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US Congressman to introduce legislation allowing athletes to profit from name, image, likeness

Remember when we wrote that pay-for-play is a grass fire the NCAA can't contain, yesterday?

Five states -- Nevada, Minnesota, Florida, Pennsylvania, Kentucky -- saw lawmakers announce plans for copycat legislation to California's Fair Pay to Play Act within 48 hours of California Gov. Gavin Newsom signing it into law on Monday morning.

As of this writing on Wednesday, no more states have jumped on board, but an even bigger fish has splashed its way into this pond. (Update: Nevermind. Ohio has now joined the fray.)

Congressman Anthony Gonzalez, a Republican who represents Ohio's 16th district, on Wednesday announced his plan to bring a name, image, likeness (NIL) bill to Washington.

"I actually think that we need to do something quickly, within the next year," Gonzalez told ESPN. "I don't think you have three years to figure this out. I think decisions will start happening immediately."

If that name rings a bell, it should. Gonzalez played wide receiver for Ohio State from 2004-06 and spent five seasons with the Indianapolis Colts.

Gonzalez's effort will join existing plans by Senator Chris Murphy (D-CT) and Representative Mark Walker (R-NC) to dismantle the NCAA's amateurism system as we know it.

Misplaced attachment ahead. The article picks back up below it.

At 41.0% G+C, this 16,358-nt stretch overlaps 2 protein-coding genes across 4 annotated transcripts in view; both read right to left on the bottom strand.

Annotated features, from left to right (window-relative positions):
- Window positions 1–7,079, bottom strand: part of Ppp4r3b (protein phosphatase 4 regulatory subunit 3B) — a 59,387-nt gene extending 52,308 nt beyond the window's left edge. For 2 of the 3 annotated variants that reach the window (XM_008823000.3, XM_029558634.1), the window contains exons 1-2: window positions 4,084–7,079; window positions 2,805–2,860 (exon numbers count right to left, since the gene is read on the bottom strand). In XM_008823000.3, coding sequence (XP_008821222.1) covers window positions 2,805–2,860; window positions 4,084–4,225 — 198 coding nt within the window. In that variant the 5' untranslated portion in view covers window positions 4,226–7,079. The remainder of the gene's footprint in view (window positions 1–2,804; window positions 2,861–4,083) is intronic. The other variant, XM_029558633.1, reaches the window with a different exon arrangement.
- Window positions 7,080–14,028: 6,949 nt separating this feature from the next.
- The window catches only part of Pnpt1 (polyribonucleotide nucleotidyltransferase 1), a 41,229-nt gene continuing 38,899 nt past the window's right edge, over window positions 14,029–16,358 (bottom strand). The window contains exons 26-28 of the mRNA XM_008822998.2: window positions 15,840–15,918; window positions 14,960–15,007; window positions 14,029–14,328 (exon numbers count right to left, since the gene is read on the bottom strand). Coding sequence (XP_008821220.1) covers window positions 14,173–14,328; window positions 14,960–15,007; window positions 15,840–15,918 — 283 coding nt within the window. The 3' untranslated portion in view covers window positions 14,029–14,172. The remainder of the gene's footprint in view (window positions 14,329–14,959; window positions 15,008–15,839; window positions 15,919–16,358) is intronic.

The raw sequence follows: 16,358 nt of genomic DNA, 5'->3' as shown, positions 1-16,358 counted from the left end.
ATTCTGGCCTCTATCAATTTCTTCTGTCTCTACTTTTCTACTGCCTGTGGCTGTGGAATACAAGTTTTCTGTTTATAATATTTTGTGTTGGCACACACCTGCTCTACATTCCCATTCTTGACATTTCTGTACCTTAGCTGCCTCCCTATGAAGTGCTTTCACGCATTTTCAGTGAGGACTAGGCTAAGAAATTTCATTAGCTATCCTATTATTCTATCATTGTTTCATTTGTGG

Gonzalez's push will differ from his two colleagues in important ways. First, obviously, he's a former big-time college athlete who has an open dialogue with Ohio State AD Gene Smith, co-chair of the NCAA's NIL working group and someone who's said he's against California's Fair Pay to Play Act. Because of that, Gonzalez will not introduce legislation until after Smith and his working group present their recommendation to the NCAA on Oct. 29.

Second, rather than make his argument on moral grounds as Murphy and Walker did, Gonzalez is branding his bill as an effort to protect athletes.

"There are a lot of people who are trying to get a piece of the athlete who do not have their best interest in mind and are out for nefarious means," said Gonzalez. "You can imagine a world where, if there were no guardrails in place, that it could get out of hand pretty quickly. That's the lane you're trying to carve. How do you do this to provide necessary and deserved benefits while not inviting a bigger problem alongside it?"

Because of Gonzalez's relationship with Smith, the NCAA could end up working to help his bill pass through Congress rather than lobby against it, because the NCAA would much rather deal with one, national devil it knows than 50 separate, state-by-state devils it doesn't know.

And, to be clear because we can't reiterate this enough: one Congressman announcing plans to introduce a bill is a long, long way from that bill becoming law from sea to shining sea. But that may be missing the point. We've seen so much action this week alone that the threat of a law could be enough to spur the NCAA to action on its own.